Former UK rep on Suwalki Lomza Interest group (now defunct) 
Researching ancestral towns in Suwalki - Vistytis (now Lithuania), and in Poland - Sejny, Augustow, Raczki, Suwalki town, Krasnopol etc.
And Rajgrod in adjacent Lomza gubernia.


Wlodek Matuszewski
 

A little correction: Vistitis Polish name is Wisztyniec and now lake (jezioro) Wisztynieckie is shared between Poland Lithouania and Russian Federation.
Wlodek Matuszewski


Alexander Sharon
 

Just to supplement Wlodek Matuszewski posting on Wisztyniec, the following data is extracted from the Kingdom of Poland Geographical Dictionary (Słownik Geograficzny Królewstwa Polskiego) and few other sources.

Town Wisztyniec was established in 1538, city rights were granted by the Grand Duke of Lithuania in1 570, and Jewish people have been given rights to establish synagogue and cemetery on January 1,1589.
Beginning in the 1850s, a significant number of the town's Jews emigrated to Germany, the United States, and South Africa
At the end of 19th century, (I believe statistics are refer to the year 1876), in town were counted nine (9) Eastern Orthodox, 1,778 Protestants and 2,453 Jewish residents.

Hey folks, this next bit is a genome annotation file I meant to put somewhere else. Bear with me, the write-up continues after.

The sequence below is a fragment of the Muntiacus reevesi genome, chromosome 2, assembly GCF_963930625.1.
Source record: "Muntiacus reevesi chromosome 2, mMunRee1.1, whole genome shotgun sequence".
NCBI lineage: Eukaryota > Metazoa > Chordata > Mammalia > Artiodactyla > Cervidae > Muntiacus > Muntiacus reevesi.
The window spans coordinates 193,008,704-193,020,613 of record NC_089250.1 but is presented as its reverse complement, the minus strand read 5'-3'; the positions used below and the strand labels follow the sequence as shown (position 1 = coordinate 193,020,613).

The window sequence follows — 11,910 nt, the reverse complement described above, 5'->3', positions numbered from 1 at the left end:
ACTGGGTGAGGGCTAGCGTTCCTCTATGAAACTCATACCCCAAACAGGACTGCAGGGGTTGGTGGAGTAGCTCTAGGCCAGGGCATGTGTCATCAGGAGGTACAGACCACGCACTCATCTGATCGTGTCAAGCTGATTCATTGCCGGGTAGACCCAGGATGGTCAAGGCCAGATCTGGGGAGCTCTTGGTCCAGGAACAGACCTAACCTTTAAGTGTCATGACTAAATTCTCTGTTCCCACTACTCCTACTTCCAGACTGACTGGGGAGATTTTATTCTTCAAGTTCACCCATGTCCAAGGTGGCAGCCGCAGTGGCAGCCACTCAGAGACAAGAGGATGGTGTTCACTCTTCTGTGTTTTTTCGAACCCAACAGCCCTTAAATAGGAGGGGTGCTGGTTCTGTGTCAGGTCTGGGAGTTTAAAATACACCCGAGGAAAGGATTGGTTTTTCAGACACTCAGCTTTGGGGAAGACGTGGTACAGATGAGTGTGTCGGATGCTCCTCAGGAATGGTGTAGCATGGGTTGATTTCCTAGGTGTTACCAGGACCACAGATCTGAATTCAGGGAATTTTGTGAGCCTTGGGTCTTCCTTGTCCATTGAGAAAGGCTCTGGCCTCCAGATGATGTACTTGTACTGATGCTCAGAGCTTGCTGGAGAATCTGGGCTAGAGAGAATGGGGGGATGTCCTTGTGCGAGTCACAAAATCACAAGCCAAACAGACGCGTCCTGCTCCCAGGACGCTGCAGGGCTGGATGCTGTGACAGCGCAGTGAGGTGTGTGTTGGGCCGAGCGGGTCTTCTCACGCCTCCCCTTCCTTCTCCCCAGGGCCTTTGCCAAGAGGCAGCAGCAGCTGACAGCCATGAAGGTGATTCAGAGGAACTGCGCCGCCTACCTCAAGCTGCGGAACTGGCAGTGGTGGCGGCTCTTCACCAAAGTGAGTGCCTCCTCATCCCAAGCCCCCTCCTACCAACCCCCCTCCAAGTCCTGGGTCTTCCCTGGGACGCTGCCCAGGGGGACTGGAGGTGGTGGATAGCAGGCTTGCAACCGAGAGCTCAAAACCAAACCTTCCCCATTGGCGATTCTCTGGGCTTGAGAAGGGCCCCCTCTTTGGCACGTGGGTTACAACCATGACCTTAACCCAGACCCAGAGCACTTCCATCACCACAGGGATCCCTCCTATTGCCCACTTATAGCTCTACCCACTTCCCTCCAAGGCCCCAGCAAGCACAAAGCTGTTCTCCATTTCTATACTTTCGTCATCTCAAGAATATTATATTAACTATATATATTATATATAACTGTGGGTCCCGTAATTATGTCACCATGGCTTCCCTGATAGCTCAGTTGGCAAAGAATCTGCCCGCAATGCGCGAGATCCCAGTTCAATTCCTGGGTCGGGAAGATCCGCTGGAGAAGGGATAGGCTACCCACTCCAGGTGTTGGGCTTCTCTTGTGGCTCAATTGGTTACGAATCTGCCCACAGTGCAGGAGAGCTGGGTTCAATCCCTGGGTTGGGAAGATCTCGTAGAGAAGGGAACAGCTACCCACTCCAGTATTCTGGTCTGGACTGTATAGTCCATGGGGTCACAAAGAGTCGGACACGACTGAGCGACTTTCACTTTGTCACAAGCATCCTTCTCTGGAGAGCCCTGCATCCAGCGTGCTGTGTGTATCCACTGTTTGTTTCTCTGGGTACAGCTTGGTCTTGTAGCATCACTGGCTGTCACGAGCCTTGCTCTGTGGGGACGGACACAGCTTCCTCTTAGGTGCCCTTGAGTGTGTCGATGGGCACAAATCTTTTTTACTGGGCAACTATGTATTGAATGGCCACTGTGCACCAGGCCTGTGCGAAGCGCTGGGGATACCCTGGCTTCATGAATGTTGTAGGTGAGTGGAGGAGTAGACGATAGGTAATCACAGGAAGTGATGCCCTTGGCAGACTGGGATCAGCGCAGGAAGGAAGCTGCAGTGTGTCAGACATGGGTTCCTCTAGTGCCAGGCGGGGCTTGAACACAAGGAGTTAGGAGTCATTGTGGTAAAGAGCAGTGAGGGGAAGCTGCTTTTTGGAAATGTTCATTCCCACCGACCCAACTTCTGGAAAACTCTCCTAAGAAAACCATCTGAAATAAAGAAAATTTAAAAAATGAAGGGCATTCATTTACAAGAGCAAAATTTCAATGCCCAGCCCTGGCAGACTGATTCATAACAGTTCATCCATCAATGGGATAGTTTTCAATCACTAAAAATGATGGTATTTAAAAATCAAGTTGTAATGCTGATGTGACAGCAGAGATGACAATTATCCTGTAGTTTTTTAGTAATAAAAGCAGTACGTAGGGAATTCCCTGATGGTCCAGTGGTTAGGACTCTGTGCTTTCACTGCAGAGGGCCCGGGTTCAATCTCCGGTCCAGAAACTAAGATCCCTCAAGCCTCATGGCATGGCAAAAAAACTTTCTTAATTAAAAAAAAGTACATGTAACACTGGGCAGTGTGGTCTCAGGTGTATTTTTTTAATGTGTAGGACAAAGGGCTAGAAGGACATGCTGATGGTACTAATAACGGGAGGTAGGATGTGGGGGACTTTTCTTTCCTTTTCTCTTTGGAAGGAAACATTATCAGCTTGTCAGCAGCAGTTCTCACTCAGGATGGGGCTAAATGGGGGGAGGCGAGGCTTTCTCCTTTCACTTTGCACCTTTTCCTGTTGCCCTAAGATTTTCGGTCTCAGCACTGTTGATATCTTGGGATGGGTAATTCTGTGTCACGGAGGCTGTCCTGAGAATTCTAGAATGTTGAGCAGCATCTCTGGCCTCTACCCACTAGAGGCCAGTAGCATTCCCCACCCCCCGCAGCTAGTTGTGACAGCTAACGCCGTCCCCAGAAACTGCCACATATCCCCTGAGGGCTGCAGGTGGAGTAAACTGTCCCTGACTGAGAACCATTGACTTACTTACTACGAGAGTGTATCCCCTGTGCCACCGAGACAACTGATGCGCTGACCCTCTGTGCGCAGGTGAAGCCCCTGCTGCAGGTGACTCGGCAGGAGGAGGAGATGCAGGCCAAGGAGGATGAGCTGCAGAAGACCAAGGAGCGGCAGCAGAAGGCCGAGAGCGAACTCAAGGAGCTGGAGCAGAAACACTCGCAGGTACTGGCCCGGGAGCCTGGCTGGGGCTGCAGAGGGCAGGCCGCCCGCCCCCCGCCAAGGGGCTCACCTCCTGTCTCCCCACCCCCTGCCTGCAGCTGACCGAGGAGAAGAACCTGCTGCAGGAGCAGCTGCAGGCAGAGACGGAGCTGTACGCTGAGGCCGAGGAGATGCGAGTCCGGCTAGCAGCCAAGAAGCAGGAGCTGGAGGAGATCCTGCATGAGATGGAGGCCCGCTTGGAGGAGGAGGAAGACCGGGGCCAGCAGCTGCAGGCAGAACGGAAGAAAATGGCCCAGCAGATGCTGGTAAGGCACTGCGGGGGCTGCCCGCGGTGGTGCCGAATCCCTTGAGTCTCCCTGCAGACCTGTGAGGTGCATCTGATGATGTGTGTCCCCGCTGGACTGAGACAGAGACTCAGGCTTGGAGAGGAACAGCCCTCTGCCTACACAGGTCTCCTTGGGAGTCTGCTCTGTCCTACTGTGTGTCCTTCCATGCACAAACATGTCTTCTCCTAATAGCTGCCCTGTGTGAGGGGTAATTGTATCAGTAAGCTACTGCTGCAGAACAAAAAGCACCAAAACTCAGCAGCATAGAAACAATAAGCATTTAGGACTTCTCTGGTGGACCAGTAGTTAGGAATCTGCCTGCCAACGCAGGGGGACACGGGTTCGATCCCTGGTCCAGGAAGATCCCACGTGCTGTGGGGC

During 
the Holocaust, all of Vištytis' Jews were murdered, mainly by local collaborators in the town.[1] The exact number murdered is unclear; estimates range from 200 - 400 Jews (out of the town's general population of around 1000). First the men were shot, then the women - but, to save bullets, the Jewish children were killed by having their heads bashed against the trees in the town park.[2] A memorial to the victims was later erected by the Soviets near a windmill called Grist Mill, but the plaque made no mention that those buried in the nearby fields were Jews. Later, a 'Jewish' tombstone was erected that clearly noted what happened.

References:
(1) http://www.holocaustatlas.lt/EN/#a_atlas/search//page/1/item/179/^ 
(2) Yad VashemPinkas Hakehillot, Encyclopedia of Jewish Communities from their foundation till after the Holocaust: Lithuania (1996) pp.260–262

MASS MURDER OF THE JEWS FROM VIŠTYTIS


Holocaust Atlas of Lithuania

Alexander Sharon